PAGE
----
Lean businesses reduce the number of steps between order and delivery. The less inventory on hand, the less it costs a business to operate. In industries where it is possible to create to order, Lean thinking offers significant advantages. Lean is best utilised in mature businesses. New companies, operating on a youthful model, may not be able to identify wasteful processes. Six Sigma has shown its value across industries through several evolution’s. Its focus on quality of process makes it a good choice for even brand new businesses. The best use is the combination of the two strategies. With the Lean focus on speed and the Six Sigma focus on quality combined, the two organisational processes create synergy. By itself, Lean does not help create stable, repeating success. Six Sigma does not help increase speed and reduce non value-added behaviours. Combined, these two strategies offer incredible value to every business in cost savings.

Using Technology to Implement Lean Six Sigma

Automation processes represent an opportunity for businesses to implement a combination of both Lean and Six Sigma strategies. Any technology that replaces the need for direct human oversight reduces costs and increases productivity. A few examples of potentially cost saving IT solutions include document scanning, the Internet, and automated workflow systems.

  • Document Scanning – Reducing dependency on paper copies follows both Lean and Six Sigma strategies. It is a Lean addition in that it allows employees to access documents instantly from any physical location. It is Six Sigma compliant in that it allows a reduction on process variation, since there is no bottleneck on the flow of information.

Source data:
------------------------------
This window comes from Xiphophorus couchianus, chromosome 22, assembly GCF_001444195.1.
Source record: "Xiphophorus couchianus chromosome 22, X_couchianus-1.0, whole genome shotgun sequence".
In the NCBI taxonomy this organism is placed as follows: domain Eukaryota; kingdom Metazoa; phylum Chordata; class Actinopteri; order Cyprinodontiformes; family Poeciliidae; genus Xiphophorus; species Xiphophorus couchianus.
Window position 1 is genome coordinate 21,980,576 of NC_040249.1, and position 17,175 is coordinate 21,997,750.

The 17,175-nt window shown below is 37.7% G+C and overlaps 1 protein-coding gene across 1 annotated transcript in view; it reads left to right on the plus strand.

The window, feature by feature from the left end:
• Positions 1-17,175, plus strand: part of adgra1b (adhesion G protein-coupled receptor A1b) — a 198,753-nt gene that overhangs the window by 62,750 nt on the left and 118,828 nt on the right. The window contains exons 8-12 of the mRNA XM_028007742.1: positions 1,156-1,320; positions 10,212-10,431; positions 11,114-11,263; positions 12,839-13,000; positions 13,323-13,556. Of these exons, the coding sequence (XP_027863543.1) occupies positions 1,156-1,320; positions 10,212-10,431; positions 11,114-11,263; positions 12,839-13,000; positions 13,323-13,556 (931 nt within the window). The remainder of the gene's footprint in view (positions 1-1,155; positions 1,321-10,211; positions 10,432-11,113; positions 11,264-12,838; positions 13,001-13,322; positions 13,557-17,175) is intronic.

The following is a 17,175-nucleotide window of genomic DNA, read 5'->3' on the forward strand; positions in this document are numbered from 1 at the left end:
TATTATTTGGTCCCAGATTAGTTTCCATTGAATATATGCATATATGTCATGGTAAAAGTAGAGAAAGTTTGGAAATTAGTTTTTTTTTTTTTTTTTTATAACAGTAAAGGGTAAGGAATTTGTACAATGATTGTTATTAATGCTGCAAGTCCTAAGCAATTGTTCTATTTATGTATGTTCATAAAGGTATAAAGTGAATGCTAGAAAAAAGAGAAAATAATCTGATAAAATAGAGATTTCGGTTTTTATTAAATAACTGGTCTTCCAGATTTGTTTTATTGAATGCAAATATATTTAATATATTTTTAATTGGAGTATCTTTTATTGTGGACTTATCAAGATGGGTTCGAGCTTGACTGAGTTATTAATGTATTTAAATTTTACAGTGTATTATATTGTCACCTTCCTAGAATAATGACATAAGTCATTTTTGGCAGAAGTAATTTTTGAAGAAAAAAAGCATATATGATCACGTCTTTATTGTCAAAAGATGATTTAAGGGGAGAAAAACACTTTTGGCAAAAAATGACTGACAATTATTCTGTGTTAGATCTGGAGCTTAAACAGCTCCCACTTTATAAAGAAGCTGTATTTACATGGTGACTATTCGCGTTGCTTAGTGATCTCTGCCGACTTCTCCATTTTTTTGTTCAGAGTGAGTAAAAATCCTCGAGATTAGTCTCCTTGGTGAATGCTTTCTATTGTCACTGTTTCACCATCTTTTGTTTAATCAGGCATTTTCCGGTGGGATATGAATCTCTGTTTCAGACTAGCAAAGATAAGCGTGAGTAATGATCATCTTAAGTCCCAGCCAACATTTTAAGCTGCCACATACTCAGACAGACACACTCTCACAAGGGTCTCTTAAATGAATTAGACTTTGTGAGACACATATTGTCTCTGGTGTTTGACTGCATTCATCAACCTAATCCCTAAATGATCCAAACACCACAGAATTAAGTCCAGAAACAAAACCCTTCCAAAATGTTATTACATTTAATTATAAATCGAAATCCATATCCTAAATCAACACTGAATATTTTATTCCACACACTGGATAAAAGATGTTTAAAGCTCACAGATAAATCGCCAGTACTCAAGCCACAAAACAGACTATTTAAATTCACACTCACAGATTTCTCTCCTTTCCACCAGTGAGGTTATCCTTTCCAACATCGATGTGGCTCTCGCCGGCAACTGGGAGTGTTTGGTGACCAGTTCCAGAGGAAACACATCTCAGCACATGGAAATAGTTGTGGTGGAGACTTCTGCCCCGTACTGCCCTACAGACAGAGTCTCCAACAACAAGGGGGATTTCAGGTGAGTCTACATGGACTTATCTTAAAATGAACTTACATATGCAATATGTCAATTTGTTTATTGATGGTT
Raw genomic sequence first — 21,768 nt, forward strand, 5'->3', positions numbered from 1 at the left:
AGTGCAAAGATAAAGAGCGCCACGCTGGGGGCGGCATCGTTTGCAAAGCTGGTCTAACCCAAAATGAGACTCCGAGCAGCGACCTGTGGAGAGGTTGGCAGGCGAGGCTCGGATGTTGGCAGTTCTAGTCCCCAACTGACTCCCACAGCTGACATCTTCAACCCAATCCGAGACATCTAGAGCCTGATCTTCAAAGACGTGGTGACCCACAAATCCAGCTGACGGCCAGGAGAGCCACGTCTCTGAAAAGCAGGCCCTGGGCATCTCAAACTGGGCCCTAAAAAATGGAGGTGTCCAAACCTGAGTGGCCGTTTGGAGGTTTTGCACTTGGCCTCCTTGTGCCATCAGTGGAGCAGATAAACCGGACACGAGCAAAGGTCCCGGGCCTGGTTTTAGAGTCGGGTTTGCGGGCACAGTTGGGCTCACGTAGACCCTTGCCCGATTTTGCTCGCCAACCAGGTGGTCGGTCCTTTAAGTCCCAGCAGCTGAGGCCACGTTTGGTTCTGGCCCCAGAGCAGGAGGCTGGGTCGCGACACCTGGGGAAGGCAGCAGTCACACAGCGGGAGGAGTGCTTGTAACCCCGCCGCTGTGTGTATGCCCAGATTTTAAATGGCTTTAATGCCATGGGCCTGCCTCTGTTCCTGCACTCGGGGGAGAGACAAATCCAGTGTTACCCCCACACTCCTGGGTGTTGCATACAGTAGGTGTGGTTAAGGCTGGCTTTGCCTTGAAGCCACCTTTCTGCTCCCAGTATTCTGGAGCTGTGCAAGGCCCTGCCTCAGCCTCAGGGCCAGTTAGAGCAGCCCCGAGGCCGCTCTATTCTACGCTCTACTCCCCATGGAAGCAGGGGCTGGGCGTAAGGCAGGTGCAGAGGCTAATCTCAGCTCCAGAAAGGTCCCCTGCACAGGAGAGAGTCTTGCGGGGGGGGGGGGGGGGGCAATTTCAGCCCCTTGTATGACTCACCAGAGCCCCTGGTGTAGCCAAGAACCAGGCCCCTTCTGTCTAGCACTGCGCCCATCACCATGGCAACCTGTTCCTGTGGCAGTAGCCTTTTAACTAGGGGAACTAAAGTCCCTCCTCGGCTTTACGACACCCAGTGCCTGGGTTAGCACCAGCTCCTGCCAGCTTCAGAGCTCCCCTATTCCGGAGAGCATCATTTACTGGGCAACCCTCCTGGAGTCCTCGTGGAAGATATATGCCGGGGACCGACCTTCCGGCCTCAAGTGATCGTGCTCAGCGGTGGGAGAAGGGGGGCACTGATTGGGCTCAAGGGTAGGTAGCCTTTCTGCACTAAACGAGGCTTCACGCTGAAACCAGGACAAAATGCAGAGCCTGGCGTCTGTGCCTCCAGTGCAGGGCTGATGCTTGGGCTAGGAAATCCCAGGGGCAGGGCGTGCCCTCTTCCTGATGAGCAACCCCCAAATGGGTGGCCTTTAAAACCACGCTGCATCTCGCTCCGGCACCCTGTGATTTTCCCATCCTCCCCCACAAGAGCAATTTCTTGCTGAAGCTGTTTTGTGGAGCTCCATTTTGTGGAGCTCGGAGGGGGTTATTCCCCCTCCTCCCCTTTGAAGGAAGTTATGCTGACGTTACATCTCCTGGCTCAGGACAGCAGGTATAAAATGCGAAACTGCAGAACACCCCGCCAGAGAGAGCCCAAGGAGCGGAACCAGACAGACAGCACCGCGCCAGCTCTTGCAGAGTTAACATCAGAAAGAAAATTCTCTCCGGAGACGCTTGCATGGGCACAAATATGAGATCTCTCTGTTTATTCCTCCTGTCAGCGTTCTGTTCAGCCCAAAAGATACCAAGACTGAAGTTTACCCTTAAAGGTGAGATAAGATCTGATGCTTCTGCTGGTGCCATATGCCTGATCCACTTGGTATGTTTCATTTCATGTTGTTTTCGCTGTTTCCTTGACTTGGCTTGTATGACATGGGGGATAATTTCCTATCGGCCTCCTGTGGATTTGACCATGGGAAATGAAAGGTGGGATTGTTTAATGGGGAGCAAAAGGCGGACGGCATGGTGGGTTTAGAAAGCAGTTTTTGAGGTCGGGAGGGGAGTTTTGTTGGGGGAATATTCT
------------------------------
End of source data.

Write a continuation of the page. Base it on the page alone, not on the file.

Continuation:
• The Internet – The automation potential offered by the Internet is limitless. Now, businesses can enter orders, manage logistics and perform customer service activities from anywhere, through a hosted portal. With instant access to corporate processes from anywhere, businesses can manage workflow globally, allowing them to realise cost savings from decentralisation.
  • Automated Work Systems – One of the identified areas of waste in any business is processing time. The faster orders are processed and delivered, the greater the profits for the company and the less the expense per order. When orders sit waiting for attention, they represent lost productivity and waste. Automated work systems monitor workflow and alert users when an item sits longer than normal. These systems can also reroute work to an available employee when the original worker is tied up.

Each of these IT solutions provides a method for businesses to either reduce the number of steps in a process or improve the quality of the process for improved customer service.

Identifying Areas for Lean Six Sigma Implementation

Knowing that improved processes result in improved profits, identifying areas for improvement is the next step. There are several techniques for creating tighter processes with less waste and higher quality. Value Stream Mapping helps business owners and managers identify areas of waste by providing a visual representation of the total process stream. Instead of improving single areas for minimal increases in productivity, VSM shows the entire business structure and flow, allowing management to target each area of slow down for maximum improvement in all areas.